I received this comment from a Christian in the “feedback” section of my blog recently :
Thanks for your honest and earnest story. For what it’s worth, I have read Ehrman (Misquoting Jesus and various articles in BAR) and listened/watched his lectures on BAR media. He’s a smart, nice, articulate guy, who values truth and people too. I see his unbelief as a natural consequence of his linking the Bible with fundamentalism.
Given his experience, the link would be hard to break. It was for me. He has taken the fundamentalist ultimatum (Either you believe every word is literal history and/or the word of God, or you may as well be an atheist) to its logical conclusion.
One of the problems we face in determining the truthiness (Computer science actually uses that word) of the Bible is the diversity of “true religions,” which implies at least most of them are false. Another problem we face is the hubris exhibited by dogmatists, exceeded only by their intransigence. One must wonder how the Bible can be true or even useful when it is subject to such disparate readings. This oversimplifies the issue, but I think we are bound to miss the import, if any, of the Bible and of Jesus’ story until we notice that Jesus was more secular than people of his time and people ever since have wanted him to be.
He claimed that his purpose was to set people free (Luke 4:18 – 21), not burden them with a new religion. Martin Luther and the other reformers were heroes, but their goal was to correct mistakes apparent in the medieval church. Going back to the Bible is more than fixing up the ceremonies, doctrines, etc., but rediscovering what the radical Jesus showed and taught of the Kingdom of God.
Taking Jesus as a genuine, secular man opens the possibility of discovering his way, apart from the encrusting barnacles of religion. However, his outrageous claims of his identity demand either acceptance, at some level, or repudiation. Of course, some repudiate the claims because they think his followers invented them. That opinion and its opposite separate honest people. On supernaturalism, one can misread the Bible as an intentional maximalist or an intentional minimalist. Either bias can be extensively confirmed. A more innocent way of reading is to suspend one’s preferred frame of reference and absorb the story and its implications.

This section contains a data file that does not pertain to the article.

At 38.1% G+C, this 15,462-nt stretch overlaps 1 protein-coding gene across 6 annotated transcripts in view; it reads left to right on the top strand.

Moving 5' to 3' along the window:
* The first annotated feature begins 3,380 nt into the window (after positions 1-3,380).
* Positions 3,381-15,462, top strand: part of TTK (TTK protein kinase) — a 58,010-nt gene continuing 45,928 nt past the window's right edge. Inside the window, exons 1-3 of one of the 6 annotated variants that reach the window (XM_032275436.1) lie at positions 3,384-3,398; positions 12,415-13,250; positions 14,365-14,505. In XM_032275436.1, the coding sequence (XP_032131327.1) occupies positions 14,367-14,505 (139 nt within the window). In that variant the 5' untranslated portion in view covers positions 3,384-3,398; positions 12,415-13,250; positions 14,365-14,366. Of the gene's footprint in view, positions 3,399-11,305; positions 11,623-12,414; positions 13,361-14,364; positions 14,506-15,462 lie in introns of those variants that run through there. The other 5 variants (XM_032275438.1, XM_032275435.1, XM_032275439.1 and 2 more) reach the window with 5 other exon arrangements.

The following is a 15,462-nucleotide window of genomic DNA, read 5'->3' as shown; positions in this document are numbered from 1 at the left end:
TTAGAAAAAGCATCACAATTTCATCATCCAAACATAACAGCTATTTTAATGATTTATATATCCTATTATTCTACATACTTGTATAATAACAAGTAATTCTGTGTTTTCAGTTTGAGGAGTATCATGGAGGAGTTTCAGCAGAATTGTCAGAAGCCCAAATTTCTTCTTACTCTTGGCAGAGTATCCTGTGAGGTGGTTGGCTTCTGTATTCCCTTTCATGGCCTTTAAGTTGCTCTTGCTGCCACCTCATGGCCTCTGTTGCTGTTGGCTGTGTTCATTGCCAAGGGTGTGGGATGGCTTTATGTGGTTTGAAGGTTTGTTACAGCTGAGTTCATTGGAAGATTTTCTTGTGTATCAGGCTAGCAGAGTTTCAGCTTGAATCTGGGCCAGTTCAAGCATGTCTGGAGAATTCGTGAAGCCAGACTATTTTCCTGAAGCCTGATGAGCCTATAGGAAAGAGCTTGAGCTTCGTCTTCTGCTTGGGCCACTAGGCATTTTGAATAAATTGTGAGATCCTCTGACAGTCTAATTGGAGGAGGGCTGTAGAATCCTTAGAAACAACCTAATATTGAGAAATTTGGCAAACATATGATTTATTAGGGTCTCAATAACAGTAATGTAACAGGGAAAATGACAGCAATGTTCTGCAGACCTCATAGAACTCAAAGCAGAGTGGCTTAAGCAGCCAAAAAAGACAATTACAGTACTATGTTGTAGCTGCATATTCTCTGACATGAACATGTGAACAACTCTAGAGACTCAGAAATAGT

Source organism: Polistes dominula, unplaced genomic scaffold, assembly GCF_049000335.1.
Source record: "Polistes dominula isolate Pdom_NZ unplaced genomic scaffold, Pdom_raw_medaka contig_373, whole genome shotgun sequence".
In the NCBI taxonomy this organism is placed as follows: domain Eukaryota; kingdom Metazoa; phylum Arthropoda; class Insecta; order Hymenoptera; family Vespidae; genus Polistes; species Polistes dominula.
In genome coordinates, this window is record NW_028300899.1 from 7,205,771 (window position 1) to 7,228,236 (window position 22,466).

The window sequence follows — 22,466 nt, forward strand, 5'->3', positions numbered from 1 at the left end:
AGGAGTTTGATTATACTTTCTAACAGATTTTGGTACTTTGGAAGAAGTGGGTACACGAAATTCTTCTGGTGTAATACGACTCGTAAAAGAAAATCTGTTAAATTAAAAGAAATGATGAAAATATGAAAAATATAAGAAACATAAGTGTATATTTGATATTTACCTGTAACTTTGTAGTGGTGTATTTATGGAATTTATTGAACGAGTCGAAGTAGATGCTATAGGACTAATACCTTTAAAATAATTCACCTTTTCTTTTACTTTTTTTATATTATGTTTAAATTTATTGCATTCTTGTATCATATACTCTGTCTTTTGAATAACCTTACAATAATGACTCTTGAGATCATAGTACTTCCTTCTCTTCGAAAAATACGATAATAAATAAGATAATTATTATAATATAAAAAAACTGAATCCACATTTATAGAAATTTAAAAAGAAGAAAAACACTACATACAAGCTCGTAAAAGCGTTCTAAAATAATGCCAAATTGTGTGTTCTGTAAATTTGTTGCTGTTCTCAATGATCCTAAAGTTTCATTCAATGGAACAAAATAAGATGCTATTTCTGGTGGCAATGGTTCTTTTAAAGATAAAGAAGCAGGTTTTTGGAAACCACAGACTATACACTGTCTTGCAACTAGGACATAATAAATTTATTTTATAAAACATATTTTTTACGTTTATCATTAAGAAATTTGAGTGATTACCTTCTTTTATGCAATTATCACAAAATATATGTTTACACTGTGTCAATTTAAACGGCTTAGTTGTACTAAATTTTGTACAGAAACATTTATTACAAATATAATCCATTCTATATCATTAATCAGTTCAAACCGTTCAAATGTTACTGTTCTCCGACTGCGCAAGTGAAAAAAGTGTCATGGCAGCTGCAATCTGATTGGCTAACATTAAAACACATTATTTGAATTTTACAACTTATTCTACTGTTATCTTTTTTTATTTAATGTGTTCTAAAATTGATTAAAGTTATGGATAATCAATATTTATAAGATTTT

Of course, we must consider the ways that ancient people perceived and interpreted their experiences. No law of God or Nature requires us to assume their cultural position, but neither should we assume we can’t make sense of anything they said. I am convinced you can escape fundamentalism while following the way of Jesus. Bathwater and baby…
Jesus (allegedly) said the following:
Now large crowds were traveling with him [Jesus]; and he turned and said to them,
“Whoever comes to me and does not hate father and mother, wife and children, brothers and sisters, yes, and even life itself, cannot be my disciple. Whoever does not carry the cross and follow me cannot be my disciple. …So therefore, none of you can become my disciple if you do not give up all your possessions.”
–the Gospel of Luke, chapter 14
If someone today made such a statement I’m sure you would agree that such a person is not dealing with a full deck. He is mad. Yet you believe a man living 20 centuries ago, making similar mad statements, is worthy of your discipleship and even worship. Why??
Sorry, my Christian friend, you are not being rational. Your emotions are preventing your brain from using critical thinking skills. The claims attributed to Jesus are the claims of a delusional mad man.
Yes, I will throw Jesus out with the bathwater!
End of post.